This dystopian novel is set in a not-so-distant future. A poisoned environment has led to sharply reduced fertility rates, and extreme right-wing Christians have taken over the country and transformed it into a religious state following a literal interpretation of the Bible. With religious extremism growing around the globe, this is a timely and important book to read.

Gail Offen-Brown
College Writing Programs

The Color Purple
Alice Walker
New York: Pocket Books, 1990, ©1982
Alice Walker's Pulitzer Prize-winning prose explores the possibilities that life can offer. The protagonist, Celie, is a young woman broken down by tough circumstances. Yet when she meets a blues singer, Celie begins to recognize the value that she has, despite the numerous oppressions she faces. Celie comes to redefine and discover her own version of family, sexuality, and economy. This novel is an engaging and inspiring story. Walker's poetic language flows like a song through the pages of this novel; the tune of which stays with you long afterwards.

Megan Keane
Library Assistant
Library Technical Services

To Kill a Mockingbird
Harper Lee
New York: HarperCollins Publishers, 1999, ©1960
I read this book during the summer before college, and the characters of Scout, Boo Radley, and Atticus are as vivid in my mind as they were almost 40 years ago. I ended up going to graduate school and doing research in the South for a while, and that book was the best preparation a kid from New York could have had. This was Harper Lee's only novel; but how could she ever top this one? The movie version is fantastic as well, and presents a wonderful comparison between what the two media do best.

Vince Resh
Environmental Science, Policy, and Management

back to top

Toni Morrison
New York: Dutton/Plume, 1987
Forget anything you thought you knew about slavery. This book will open your eyes. Toni Morrison won the Nobel and Pulitzer prizes when she wrote this novel, because she made something so beautiful, so terrifying, and so true. You have to give yourself over to it, not to expect to understand everything right away. This is a mystery, a ghost story, a love story, and a story of the fundamental events of American life. How can a person heal from the unimaginable? Toni Morrison takes us into the country of real-life nightmare, and then, brilliantly, she brings us back out again.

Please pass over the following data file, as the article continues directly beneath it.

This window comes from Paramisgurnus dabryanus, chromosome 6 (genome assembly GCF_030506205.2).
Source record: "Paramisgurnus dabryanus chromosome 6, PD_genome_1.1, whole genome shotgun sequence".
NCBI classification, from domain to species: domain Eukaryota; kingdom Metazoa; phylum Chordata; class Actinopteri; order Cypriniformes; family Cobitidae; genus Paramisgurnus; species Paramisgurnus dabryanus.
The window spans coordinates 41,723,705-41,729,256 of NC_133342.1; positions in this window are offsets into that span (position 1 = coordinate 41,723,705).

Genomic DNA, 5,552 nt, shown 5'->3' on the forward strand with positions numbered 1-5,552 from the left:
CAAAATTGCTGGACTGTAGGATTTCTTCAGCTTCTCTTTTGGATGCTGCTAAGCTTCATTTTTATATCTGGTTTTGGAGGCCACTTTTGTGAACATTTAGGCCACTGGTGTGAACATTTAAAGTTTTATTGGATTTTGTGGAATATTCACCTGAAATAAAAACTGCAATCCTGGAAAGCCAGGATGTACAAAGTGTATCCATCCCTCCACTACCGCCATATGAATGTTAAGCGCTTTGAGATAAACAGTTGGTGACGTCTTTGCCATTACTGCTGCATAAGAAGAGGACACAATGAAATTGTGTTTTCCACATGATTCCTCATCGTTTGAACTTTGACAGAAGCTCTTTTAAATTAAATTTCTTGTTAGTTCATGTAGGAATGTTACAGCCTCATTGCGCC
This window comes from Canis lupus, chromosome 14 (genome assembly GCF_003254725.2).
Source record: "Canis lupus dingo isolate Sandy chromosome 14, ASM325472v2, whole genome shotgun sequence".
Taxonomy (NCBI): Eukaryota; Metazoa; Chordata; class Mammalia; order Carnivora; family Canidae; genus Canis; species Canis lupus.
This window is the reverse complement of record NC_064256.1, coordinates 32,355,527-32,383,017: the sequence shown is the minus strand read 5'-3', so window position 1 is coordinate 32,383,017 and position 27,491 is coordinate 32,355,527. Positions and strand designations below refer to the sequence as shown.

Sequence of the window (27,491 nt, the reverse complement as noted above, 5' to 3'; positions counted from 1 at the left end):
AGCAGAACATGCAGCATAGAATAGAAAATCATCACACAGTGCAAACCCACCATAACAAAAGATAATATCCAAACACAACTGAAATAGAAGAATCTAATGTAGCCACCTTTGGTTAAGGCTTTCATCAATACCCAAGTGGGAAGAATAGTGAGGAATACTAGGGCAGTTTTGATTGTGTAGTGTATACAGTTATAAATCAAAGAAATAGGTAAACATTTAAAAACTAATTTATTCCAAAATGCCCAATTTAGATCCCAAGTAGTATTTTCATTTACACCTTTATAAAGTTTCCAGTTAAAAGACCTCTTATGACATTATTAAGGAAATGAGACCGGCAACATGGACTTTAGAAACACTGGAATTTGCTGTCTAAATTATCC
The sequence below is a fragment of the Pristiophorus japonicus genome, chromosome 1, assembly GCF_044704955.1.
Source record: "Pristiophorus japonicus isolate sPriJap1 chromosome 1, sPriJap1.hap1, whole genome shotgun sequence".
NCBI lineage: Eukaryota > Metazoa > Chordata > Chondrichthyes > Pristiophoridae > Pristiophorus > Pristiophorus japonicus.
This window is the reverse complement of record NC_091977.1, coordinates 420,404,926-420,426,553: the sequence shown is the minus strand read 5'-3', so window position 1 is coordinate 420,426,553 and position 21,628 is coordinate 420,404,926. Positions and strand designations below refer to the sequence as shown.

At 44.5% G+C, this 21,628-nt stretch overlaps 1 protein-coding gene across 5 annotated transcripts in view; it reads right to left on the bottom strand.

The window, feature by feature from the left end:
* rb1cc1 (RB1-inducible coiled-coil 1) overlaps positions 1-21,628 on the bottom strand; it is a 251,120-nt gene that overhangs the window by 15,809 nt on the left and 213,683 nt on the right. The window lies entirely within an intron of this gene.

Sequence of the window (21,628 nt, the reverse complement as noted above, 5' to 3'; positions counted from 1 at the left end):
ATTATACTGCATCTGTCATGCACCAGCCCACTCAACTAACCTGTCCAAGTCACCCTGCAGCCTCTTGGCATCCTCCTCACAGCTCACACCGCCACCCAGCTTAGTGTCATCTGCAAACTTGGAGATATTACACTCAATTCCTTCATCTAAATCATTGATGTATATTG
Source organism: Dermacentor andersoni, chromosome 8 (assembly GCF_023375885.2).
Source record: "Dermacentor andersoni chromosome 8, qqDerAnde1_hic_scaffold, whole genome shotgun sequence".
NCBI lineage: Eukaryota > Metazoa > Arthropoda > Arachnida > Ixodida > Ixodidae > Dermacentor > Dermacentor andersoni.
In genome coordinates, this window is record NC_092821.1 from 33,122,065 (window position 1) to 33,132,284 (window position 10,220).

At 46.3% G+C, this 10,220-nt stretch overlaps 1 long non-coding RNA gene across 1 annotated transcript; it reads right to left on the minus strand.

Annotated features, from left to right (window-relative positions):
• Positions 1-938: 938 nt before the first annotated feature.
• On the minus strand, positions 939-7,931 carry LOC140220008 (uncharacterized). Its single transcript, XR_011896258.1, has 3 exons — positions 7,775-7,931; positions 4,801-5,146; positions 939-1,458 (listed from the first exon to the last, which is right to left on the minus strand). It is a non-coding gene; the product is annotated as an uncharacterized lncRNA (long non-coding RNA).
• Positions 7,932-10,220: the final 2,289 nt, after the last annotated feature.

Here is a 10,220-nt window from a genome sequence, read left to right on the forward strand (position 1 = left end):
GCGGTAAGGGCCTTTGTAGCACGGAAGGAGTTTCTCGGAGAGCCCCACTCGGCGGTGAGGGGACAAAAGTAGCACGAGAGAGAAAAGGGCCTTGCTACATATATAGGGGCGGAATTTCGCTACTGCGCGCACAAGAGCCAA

Sarah Stone
College Writing Programs

The Catcher in the Rye
J.D. Salinger
Boston: Little, Brown, 1991, ©1951
Written over fifty years ago, The Catcher in the Rye introduced readers to the musings and misadventures of Holden Caulfield, an affluent, white, sixteen-year-old recently expelled from his third prep school, stumbling through a long, lost weekend in Manhattan. As a product of a specific time and place-post World War II America and upper-class values - Holden Caulfield is a bright, sensitive soul searching for idealism, sincerity, and decency in an imperfect world. This novel will resonate with all who have survived, or are attempting to survive, adolescence, although it is a richly rewarding read at any time in life. The Catcher in the Rye is deep and edgy, thrilling and sad, all at once.

Phoebe Janes
History Librarian
Doe Library

The House of the Spirits
Isabel Allende
New York: Bantam Books, 1986, ©1985
"Emotion and memory are living things," someone once told me, and Chilean exile Isabel Allende's first novel powerfully creates a world where past, present, and future exist together as three generations of women try to live with integrity amid unchecked power and sudden violence. We gradually learn that the narrator, Alba (Dawn), is telling her family's stories to come to terms with the terror she's endured, and in doing so she finds remarkable healing and forgiveness. Allende understands the complex causes of the tragedies that befall her characters in their country's "unending tale of sorrow, blood, and love" and allows them to move to reconciliation with the past and with each other.

Jean Barker
Administrative Analyst
Undergraduate Education

Brave New World
Aldous Huxley
New York: Harper, 1998, ©1932